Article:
Raphael Paints his Cartoons for Tapestries at the Sistine Chapel

The Raphael Cartoons are seven large cartoons for tapestries, now in the Victoria and Albert Museum, London, painted by the High Renaissance painter Raphael in 1515-16 and showing scenes from the Gospels and Acts of the Apostles.

They are the only surviving members of a set of ten cartoons commissioned by Pope Leo X for tapestries for the Sistine Chapel in the Vatican Palace, which are still (on special occasions) hung below Michelangelo's famous ceiling. Reproduced in the form of prints, they rivalled Michelangelo's ceiling as the most famous and influential designs of the Renaissance, and were well-known to all artists of the Renaissance and Baroque. Admiration of them reached its highest pitch in the 18th and 19th centuries; they were described as "the Parthenon sculptures of modern art".

Raphael, whom Michelangelo greatly disliked, was highly conscious that his work would be seen beside the Sistine Chapel ceiling, which had been finished only two years before, and took great care perfecting his designs, which are among his largest and most complicated. Originally the set was intended to include 16 tapestries. Raphael was paid twice by Leo, in June 1515 and December 1516, the last payment apparently being upon completion of the work. Tapestries remained enormously prestigious; the Sistine set cost at least five times as much as Michelangelo's ceiling. Most of the expense was in the manufacture: although the creation of the tapestries in Brussels cost 15,000 ducats, Raphael was paid only 1,000.

The cartoons are painted in a glue distemper medium on many sheets of paper glued together (as can be seen in the full-size illustrations); they are now mounted on a canvas backing. They are all slightly over 3 m (3 yd) tall, and from 3 to 5 m (3 to 5 yd) wide; the figures are therefore over-lifesize. Although some colours have faded, they are in general in very good condition. The tapestries are mirror-images of the cartoons, as they were worked from behind; Raphael's consciousness of this in his designs appears to be intermittent. Raphael's workshop would have assisted in their completion; they were finished with great care, and actually show a much more subtle range of colouring than was capable of being reproduced in a tapestry. Some small preparatory drawings also survive: one for The Conversion of the Proconsul is also in the Royal Collection, and the Getty Museum in Malibu has a figure study of St Paul Rending His Garments. There would have been other drawings for all the subjects, which have been lost; it was from these that the first prints were made.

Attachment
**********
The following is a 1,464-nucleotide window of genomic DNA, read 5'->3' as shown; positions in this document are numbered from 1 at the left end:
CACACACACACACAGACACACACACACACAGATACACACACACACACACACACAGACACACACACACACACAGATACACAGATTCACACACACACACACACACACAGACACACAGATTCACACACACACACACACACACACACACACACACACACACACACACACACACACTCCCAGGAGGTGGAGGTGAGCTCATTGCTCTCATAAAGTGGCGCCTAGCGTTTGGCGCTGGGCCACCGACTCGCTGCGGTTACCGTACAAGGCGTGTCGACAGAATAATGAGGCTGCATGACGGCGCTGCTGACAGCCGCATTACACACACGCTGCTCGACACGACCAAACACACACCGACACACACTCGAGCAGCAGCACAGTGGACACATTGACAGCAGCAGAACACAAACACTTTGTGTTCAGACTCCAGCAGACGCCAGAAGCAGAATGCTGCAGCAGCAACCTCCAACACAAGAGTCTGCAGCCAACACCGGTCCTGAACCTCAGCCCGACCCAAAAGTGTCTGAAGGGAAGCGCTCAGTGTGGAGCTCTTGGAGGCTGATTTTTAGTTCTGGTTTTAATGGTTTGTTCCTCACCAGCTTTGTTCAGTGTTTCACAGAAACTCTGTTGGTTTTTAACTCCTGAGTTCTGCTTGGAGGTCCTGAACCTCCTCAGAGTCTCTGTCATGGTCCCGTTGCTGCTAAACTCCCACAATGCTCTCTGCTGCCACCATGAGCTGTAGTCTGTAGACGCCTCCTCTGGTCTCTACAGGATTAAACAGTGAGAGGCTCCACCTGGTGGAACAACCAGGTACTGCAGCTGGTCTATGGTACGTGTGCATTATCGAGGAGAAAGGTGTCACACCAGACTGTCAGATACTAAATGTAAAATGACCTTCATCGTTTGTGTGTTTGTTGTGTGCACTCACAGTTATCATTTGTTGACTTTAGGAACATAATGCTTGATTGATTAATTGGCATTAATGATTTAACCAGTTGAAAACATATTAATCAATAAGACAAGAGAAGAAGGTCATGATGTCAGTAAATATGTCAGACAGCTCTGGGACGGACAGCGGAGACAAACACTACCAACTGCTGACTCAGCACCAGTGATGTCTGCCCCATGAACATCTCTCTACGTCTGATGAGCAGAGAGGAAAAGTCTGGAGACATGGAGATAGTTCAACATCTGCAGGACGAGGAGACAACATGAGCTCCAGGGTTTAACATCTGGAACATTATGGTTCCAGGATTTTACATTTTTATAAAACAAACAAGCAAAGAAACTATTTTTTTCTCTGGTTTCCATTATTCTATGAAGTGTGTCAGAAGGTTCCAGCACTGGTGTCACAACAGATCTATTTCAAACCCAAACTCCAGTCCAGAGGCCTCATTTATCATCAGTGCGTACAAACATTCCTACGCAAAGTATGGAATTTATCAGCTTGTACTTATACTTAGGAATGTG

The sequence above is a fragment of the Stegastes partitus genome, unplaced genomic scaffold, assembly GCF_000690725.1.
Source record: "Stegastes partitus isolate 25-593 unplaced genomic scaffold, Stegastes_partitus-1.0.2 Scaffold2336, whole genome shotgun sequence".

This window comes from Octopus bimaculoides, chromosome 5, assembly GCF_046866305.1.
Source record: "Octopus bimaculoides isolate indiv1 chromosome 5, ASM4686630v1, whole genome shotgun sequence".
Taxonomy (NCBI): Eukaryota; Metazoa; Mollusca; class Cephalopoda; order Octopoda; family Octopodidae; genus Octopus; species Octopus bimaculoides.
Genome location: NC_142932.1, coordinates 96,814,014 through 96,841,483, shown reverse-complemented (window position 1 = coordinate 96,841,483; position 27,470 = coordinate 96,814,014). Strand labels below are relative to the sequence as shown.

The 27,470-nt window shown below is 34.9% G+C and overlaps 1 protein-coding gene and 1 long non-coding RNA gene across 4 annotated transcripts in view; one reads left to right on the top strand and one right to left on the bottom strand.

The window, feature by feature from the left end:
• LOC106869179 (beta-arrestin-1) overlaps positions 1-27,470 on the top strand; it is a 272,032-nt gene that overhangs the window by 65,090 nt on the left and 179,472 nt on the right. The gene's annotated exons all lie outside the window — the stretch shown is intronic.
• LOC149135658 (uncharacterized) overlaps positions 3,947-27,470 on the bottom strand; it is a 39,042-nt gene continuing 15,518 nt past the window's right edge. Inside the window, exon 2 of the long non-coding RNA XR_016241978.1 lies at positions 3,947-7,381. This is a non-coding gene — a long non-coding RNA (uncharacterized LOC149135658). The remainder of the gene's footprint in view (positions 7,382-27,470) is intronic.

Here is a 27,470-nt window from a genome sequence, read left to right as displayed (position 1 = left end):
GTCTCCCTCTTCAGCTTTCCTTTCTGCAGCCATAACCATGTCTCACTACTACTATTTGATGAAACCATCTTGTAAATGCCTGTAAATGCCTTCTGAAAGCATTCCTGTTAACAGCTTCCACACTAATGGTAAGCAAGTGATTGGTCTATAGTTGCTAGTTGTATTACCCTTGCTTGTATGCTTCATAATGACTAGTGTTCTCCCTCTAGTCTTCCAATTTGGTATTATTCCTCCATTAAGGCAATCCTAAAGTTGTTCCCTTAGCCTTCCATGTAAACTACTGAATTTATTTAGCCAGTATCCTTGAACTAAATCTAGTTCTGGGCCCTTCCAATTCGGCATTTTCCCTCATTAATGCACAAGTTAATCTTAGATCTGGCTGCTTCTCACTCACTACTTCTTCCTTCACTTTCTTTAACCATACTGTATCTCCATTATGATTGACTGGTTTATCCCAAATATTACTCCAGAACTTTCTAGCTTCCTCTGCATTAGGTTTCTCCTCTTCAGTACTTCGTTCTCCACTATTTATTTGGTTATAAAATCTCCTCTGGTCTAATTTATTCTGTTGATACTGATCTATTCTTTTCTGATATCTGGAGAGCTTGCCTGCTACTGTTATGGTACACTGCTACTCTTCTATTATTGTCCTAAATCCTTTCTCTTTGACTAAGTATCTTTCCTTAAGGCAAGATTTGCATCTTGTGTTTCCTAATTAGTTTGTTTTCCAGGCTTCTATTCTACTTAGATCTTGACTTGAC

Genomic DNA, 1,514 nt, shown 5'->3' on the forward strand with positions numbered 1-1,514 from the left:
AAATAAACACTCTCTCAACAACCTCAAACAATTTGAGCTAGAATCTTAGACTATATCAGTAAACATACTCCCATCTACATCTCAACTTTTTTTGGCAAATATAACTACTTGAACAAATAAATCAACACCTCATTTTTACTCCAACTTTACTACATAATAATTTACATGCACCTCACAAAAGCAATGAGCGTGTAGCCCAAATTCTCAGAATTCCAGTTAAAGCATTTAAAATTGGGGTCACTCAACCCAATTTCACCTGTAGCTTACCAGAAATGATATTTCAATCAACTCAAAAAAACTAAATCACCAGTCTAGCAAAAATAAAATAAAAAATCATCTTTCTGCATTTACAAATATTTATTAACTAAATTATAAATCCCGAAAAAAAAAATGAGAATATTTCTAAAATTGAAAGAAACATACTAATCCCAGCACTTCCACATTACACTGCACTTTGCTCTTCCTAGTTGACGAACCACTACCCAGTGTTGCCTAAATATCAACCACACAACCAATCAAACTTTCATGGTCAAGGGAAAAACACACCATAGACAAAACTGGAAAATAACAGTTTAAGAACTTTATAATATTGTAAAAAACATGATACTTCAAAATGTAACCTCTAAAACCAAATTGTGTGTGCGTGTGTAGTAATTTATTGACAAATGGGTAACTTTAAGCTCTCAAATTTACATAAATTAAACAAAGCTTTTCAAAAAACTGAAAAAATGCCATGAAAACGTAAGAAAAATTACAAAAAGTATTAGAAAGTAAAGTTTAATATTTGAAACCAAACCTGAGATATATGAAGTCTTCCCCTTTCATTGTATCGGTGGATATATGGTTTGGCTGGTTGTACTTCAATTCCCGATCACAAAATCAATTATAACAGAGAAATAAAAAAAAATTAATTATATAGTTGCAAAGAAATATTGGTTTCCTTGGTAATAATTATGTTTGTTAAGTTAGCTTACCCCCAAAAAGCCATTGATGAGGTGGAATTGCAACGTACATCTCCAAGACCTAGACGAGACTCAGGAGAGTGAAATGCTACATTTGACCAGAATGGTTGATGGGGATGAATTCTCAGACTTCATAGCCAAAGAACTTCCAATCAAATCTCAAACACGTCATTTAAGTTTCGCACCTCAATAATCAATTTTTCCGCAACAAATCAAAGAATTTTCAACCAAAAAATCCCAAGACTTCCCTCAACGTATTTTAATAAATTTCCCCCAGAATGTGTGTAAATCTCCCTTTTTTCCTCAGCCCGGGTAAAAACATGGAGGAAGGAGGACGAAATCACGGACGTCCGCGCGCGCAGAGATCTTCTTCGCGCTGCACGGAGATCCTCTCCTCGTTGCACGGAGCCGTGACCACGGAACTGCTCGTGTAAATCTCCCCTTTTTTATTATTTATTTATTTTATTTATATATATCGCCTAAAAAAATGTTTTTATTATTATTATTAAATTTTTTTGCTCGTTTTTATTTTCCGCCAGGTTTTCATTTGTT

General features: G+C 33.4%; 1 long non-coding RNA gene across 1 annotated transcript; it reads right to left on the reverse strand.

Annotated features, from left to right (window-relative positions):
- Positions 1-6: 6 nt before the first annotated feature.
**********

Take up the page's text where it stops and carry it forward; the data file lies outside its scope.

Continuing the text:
The seven cartoons were probably completed in 1516 and were then sent to Brussels, where the Vatican tapestries were woven by the workshop of Pieter van Aelst. Various other sets were made later, including one acquired by Henry VIII of England in 1542; King Fran├žois I of France had another of similar date. Cartoons were sometimes returned with tapestries to the commissioner, but this clearly did not happen here. The tapestries had very wide and elaborate borders, also designed by Raphael, which these cartoons omit; presumably they had their own cartoons. The borders included ornamentation in an imitation of Ancient Roman relief sculptures and carved porphyry. The tapestries were made with both gold and silver thread; some were later burnt by soldiers to collect the precious metals. The first delivery was in 1517, and seven were displayed in the Chapel for Christmas in 1519 (then as now, their display was reserved for special occasions).

Raphael knew that the final product of his work would be produced by craftsmen rendering his design in another medium; his efforts are therefore entirely concentrated on strong compositions and broad effects, rather than felicitous handling or detail. It was partly this that made the designs so effective in reduced print versions. The Raphael of the cartoons was revered by the Carracci, but the great period of their influence began with Nicolas Poussin, who borrowed heavily from them and "indeed exaggerated Raphael's style - or rather concentrated it, for he was working on a much smaller scale". Thereafter they remained the touchstone of one approach to history painting until at least the early 19th century - the Raphael whose influence the Pre-Raphaelites wanted to reject was perhaps above all the Raphael of the cartoons.